New “Better Streets” Website Helps Residents Untangle City Bureaucracy
The San Francisco Better Streets Program launched a new website this week to provide a central source of information to help residents procure street improvements like traffic-calming measures, parklets, bike corrals, plantings, art installations, sidewalk fixtures, and permits for car-free events in their neighborhood.
The website, sfbetterstreets.org, “combines all the city’s guidelines, permit requirements, and resources for public space development onto one site, giving the user a handy step-by-step approach toward improving San Francisco’s streets,” the Planning Department said in a release.
Launched as a collaboration of the Planning Department, Department of Public Works, SF Public Utilities Commission, and the SFMTA, the site should help spread awareness of the street improvements available to residents and guide them through the city’s bureaucratic processes.
“Before this website was launched, this information wasn’t available. For someone to go through the process, someone would have to go and contact various departments around the city,” said Joanna Linsangan, communications manager for the Planning Department. “People may not think they have the ability to do so, but if they want to, they can apply for a parklet, put out bike racks or put out planters in their neighborhood, at their storefront, and we’re trying to give them all the information to make it happen.”
The site follows the spirit of the 2010 Better Streets Plan, which is aimed at streamlining the process for making improvements to the pedestrian environment. Linsangan said the site was launched during Small Business Week since merchants often show interest in improving the areas around their storefronts.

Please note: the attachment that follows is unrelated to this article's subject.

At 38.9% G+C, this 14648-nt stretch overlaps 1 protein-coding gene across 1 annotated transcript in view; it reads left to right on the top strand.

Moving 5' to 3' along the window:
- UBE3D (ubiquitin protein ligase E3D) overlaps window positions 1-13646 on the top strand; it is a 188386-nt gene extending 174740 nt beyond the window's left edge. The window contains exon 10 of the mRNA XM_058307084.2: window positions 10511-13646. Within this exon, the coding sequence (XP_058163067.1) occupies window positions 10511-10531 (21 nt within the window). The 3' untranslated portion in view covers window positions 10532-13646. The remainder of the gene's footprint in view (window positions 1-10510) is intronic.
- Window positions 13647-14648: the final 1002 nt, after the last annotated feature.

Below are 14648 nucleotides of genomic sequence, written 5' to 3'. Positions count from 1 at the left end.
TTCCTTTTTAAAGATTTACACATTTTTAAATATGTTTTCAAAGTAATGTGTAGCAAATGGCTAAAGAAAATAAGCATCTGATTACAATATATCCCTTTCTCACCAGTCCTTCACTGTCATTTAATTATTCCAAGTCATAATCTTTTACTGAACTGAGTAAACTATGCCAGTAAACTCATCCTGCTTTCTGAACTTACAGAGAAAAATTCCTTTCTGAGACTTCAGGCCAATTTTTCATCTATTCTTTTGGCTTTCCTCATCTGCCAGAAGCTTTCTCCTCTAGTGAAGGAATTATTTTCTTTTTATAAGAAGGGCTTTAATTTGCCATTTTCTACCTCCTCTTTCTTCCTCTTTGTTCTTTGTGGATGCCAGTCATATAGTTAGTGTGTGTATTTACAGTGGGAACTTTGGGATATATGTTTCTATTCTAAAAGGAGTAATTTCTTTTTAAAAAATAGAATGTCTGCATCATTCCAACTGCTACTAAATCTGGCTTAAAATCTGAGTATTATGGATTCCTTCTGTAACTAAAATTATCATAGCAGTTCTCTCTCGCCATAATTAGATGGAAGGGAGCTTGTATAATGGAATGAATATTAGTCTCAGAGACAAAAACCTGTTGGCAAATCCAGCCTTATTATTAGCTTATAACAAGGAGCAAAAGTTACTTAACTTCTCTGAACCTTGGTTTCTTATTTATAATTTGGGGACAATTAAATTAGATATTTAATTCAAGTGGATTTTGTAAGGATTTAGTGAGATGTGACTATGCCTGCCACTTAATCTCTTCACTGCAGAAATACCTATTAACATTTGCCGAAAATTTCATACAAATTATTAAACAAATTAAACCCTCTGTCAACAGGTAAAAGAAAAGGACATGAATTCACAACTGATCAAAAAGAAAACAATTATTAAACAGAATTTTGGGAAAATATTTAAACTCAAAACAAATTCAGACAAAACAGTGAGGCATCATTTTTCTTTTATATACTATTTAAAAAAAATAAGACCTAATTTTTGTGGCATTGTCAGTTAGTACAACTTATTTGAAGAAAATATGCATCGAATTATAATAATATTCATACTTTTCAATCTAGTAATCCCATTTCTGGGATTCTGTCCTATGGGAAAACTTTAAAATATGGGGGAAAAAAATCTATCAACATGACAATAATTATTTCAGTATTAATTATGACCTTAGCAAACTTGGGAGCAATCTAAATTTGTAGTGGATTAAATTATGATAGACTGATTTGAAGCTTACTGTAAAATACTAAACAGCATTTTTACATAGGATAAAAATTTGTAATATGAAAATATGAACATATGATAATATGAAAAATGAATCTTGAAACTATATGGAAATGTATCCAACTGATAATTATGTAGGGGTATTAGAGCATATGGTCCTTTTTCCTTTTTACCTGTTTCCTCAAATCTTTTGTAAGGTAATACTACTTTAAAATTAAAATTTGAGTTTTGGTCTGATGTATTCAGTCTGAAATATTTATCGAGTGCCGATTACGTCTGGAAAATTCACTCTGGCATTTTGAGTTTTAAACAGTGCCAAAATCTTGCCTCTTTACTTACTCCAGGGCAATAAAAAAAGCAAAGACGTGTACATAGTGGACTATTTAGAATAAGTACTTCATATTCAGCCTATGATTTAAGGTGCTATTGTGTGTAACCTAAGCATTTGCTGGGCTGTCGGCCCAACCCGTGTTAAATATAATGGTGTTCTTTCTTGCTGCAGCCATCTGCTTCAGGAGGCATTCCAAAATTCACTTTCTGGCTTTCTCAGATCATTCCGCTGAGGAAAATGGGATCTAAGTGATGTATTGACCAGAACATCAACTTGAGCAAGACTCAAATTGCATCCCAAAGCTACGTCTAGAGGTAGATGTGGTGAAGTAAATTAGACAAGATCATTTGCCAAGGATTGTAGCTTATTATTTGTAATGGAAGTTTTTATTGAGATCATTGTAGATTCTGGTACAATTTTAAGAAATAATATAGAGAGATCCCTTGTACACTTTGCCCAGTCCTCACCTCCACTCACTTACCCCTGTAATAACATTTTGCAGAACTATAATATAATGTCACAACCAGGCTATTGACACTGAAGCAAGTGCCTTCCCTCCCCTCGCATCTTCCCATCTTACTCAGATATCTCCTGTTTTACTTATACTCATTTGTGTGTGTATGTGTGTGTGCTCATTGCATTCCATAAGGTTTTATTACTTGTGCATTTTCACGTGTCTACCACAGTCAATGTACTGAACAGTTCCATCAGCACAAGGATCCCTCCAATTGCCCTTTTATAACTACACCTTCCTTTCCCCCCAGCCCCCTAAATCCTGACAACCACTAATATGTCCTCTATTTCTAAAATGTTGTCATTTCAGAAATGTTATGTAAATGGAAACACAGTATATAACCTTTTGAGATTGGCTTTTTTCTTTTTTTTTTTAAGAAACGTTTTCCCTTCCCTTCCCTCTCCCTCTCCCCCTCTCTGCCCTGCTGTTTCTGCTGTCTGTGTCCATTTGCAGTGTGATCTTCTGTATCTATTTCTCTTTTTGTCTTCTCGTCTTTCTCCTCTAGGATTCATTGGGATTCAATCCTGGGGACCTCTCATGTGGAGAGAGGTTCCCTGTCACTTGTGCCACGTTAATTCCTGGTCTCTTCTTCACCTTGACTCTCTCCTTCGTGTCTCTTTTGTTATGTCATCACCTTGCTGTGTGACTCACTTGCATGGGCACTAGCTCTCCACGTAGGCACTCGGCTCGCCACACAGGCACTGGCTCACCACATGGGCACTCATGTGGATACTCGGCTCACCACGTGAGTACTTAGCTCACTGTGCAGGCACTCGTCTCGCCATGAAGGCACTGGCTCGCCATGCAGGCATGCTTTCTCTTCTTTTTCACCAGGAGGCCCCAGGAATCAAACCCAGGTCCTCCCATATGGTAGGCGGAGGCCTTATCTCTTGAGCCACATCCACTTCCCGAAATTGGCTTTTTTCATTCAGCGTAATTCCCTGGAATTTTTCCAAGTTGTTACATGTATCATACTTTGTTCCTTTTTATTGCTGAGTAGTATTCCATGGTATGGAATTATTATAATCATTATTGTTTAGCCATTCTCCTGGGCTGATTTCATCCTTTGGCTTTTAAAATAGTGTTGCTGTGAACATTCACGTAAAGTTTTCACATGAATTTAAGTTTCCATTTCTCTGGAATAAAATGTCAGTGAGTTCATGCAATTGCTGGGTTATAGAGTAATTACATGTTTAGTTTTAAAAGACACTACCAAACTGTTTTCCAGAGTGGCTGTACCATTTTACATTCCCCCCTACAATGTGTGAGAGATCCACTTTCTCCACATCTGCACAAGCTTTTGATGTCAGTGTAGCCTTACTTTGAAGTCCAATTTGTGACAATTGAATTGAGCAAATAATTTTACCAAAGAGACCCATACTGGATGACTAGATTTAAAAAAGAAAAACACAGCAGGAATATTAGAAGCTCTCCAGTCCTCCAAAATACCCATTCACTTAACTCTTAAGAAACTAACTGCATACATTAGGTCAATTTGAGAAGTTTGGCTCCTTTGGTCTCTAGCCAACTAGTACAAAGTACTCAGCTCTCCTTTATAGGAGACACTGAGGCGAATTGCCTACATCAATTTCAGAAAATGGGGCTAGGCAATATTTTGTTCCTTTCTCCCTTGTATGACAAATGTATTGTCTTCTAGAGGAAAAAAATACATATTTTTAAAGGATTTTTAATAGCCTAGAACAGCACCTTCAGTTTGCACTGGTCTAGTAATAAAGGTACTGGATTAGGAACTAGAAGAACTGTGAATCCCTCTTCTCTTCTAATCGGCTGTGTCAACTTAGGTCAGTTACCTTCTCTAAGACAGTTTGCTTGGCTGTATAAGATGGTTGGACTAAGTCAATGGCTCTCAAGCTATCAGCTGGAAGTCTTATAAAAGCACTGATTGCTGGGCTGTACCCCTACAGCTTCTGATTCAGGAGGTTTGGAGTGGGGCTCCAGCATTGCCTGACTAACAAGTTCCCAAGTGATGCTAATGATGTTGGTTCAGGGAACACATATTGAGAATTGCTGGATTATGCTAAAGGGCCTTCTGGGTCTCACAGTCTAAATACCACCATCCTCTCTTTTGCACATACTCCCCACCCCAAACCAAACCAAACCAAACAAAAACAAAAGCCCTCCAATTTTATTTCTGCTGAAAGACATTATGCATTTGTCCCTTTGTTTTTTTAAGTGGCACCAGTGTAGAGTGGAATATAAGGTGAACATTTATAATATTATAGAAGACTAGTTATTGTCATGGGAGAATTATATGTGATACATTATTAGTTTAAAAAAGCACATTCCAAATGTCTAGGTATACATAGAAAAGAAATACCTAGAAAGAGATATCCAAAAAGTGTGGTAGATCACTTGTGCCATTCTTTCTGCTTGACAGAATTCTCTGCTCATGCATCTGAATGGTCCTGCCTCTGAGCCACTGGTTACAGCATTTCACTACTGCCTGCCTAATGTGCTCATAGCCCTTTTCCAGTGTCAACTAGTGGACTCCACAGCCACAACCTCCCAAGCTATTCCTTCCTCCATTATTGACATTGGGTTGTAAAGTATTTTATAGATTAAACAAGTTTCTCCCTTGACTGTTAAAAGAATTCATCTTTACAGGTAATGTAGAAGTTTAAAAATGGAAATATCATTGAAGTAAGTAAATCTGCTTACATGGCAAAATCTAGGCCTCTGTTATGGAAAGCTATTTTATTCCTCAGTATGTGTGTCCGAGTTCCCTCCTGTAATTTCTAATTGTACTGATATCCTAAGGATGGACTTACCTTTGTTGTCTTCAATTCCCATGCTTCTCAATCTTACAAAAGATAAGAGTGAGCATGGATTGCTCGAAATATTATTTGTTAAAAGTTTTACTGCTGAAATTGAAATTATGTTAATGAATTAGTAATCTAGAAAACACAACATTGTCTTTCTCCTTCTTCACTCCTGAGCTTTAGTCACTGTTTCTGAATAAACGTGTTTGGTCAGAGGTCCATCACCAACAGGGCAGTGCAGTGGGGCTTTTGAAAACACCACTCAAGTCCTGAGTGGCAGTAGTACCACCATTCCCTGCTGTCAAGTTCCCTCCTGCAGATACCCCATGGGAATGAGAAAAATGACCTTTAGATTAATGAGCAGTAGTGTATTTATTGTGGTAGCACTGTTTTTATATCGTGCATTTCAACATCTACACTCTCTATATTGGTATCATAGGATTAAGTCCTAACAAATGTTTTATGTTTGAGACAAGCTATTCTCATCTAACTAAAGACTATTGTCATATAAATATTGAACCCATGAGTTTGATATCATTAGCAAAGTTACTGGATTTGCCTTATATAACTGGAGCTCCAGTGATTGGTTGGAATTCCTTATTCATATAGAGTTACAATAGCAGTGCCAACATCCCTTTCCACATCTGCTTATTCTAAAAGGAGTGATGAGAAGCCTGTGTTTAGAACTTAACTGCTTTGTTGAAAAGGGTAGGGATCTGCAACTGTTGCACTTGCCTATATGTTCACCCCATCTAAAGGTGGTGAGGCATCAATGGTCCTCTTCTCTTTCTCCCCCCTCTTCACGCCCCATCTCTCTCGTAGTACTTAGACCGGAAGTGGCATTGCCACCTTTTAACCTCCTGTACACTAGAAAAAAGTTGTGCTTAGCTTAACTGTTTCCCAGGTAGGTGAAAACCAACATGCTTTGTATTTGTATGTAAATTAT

The website features alluring pages that explain the ins and outs of permit processes, maintenance regulations, planning codes, ways for residents to build neighborhood support for projects, funding sources, and more.
That could help city agencies more efficiently deliver improvements like sidewalk bulb-outs, pedestrian countdown signals, traffic circles, or even major street redesigns where they’re needed. There’s also information to help building developers understand the street improvements they’re required to make.
“The creation of this centralized website as a consolidated, concise portal will make understanding the options and navigating the process much easier for all users, not only developers and professionals but also individuals and community groups,” said Jane Martin, director of Plant SF, a group which promotes permeable landscaping on city streets. (Martin designed the city’s first residential parklet on Valencia Street.)
Easier access to information on permits for block parties and other street openings could make the process smoother for residents like Adam Greenfield of the Inner Sunset Park Neighbors. Greenfield, who helped organize the second annual Inner Sunset Street Fair last October with co-chair Chris Duderstadt, asked the SFMTA Board yesterday to explore the creation of a “new, nimble program” to facilitate more regular small-scale car-free events in the style of Sunday Streets. Greenfield and Duderstadt told the board that the bureaucratic hurdles — particularly the high fees — can be prohibitive to such community-building events.
Though some residents do manage to make their way through the process, the clarity provided by sfbetterstreets.org will hopefully encourage more residents to engage in it without demanding the kind of commitment shown by Greenfield and Duderstadt.
Greenfield said neighbors are eager to volunteer to help create a regular event called Inner Sunset Sundays in the vein of the more regular Sunday Streets events being held in the Mission this year. “Sunday Streets has been a huge game-changer for the city, as have the Castro Plaza, parklets, and other new developments,” Greenfield told the board. “One of the big reflections that we had at the end of” the street fair, however, “was once year is not enough to effectively build community. We need to bring people together in the streets more often so they become familiar with each other’s faces.”